The Future of the Universe: Chance, Chaos, God?
An astrophysicist draws upon religion and science in his search for evidence of God. The word "God" shows up increasingly in popular works about modern physics. Some scientists piously see God as a key to deciphering further mysteries of the universe. Others aver that science offers a surer path to God than religion. Arnold Benz, an astrophysicist and a Christian, believes that science and religion, if one takes them seriously, resist seamless integration and harmonization. They are two different approaches to experiencing reality, two different planes that do not intersect, yet it is possible for an observer informed about both planes of inquiry to reflect on how they might relate. Mediating between these two planes of perception, which could be described as the greatest intellectual adventure of our time, requires taking both realms fully in earnest. Arguing that it is senseless to seek God in the first moments of the Big Bang, as though creation were some once-for-all event in the distant past, Benz finds creation occurring throughout the entire development of the cosmos, here and now as well as in the distant future. In the foreground stands the decisive question: What might we expect, and what might we hope for, from the future: chance, chaos, or God?>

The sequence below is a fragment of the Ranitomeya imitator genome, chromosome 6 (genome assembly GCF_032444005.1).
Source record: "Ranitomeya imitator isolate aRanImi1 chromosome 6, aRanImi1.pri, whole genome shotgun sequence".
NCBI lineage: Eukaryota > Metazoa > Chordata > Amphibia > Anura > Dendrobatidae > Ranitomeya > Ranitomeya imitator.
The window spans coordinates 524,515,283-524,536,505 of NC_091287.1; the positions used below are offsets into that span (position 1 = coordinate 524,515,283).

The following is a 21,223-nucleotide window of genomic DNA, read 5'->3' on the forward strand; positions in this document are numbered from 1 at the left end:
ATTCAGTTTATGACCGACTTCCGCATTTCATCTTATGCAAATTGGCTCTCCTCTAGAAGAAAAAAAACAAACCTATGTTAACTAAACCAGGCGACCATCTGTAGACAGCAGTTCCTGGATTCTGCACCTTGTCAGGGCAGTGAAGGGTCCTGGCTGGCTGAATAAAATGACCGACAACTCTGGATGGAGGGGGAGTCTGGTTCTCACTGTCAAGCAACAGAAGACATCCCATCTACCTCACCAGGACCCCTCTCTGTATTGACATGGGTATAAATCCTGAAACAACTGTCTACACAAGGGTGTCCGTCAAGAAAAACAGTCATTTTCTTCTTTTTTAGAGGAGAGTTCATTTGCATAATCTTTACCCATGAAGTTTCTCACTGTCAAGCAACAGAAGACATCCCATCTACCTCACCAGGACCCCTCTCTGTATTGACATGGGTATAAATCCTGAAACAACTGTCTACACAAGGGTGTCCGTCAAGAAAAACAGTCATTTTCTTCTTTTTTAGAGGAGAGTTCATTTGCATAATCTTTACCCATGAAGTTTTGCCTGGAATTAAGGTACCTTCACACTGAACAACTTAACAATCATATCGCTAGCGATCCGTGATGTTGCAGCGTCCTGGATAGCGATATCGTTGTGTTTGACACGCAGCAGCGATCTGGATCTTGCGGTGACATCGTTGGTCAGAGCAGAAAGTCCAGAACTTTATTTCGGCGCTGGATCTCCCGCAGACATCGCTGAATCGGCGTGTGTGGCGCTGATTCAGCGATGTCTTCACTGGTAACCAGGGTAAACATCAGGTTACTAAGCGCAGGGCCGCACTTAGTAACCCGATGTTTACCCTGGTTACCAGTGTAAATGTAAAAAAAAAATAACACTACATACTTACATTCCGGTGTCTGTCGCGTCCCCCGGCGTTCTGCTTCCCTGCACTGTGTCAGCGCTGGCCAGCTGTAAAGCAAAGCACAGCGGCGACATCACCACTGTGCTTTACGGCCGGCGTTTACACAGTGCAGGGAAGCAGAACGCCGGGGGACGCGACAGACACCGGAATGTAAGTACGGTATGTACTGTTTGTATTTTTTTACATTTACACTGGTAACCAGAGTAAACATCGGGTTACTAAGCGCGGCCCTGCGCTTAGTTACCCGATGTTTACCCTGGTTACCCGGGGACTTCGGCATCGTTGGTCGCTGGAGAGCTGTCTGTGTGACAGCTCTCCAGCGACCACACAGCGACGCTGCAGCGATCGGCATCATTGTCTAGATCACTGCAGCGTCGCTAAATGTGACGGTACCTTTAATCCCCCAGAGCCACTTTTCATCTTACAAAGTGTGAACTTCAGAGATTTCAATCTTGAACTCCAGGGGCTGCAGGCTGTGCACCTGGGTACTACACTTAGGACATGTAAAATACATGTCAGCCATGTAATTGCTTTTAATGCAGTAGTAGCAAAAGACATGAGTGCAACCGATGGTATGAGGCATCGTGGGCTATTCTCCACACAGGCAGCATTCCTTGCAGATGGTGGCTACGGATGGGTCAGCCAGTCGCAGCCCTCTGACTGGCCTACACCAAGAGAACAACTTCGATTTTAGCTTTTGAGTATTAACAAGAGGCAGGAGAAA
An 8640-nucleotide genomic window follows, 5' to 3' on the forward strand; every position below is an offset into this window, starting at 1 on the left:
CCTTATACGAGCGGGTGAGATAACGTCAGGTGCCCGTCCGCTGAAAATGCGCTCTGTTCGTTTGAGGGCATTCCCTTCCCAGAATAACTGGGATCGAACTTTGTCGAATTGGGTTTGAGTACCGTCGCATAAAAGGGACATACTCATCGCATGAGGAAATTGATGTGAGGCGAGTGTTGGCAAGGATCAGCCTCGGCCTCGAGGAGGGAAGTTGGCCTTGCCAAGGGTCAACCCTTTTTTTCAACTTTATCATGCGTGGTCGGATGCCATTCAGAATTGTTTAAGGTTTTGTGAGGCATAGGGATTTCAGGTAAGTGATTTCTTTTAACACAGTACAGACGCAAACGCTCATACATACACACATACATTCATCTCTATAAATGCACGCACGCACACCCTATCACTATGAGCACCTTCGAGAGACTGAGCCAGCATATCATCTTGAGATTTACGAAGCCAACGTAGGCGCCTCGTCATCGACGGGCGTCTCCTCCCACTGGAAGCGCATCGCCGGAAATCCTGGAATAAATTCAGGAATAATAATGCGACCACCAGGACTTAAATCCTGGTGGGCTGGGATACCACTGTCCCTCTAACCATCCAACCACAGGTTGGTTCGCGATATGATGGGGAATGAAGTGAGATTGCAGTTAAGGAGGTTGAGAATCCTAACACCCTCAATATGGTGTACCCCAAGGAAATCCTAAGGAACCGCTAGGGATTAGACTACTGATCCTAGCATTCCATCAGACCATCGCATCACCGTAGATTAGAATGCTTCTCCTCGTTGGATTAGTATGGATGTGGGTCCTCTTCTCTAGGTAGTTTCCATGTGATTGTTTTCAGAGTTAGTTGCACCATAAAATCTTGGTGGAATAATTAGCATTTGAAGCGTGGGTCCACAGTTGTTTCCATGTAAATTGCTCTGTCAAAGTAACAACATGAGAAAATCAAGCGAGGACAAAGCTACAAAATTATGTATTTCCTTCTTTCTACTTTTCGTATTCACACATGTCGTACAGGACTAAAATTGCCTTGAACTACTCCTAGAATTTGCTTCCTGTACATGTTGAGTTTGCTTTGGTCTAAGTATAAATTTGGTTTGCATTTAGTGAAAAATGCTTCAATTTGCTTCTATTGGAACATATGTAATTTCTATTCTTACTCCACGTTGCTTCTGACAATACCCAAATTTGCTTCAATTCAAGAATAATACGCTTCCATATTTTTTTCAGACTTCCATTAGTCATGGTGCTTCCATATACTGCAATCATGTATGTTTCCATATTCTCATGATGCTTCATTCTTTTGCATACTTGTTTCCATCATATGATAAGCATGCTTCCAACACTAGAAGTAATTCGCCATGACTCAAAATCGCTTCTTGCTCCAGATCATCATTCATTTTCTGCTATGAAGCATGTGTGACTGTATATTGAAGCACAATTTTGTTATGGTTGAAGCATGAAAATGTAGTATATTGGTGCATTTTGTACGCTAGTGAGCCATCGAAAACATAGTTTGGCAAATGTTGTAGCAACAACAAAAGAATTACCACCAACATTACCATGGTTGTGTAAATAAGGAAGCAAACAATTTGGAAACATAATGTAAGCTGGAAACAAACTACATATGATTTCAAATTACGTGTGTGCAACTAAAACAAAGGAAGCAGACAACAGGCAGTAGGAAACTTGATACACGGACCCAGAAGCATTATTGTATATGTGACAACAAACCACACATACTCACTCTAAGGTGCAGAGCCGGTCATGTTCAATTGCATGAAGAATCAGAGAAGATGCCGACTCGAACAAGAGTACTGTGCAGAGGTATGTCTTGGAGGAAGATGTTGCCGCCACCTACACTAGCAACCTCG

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Universe Time and Creation
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already arise atoms become Big Bang biological cannot causal chance chaos chaotic chemical Christian concept cosmic cosmos creation story death density early universe Earth Easter electron elementary particles energy equations evolution example experience explained faith and science field quanta future galaxies God's Gospel helium hope human hydrogen I-am sayings interstellar Jesus laws mass matter metaphor Milky million modern molecules nature object observed orbit origin pattern perceived perception phase physics planets predict present protons quantum mechanics radiation reality religious remains scientific self-organization space star formation structure theology theory tion vacuum waves white dwarf worldview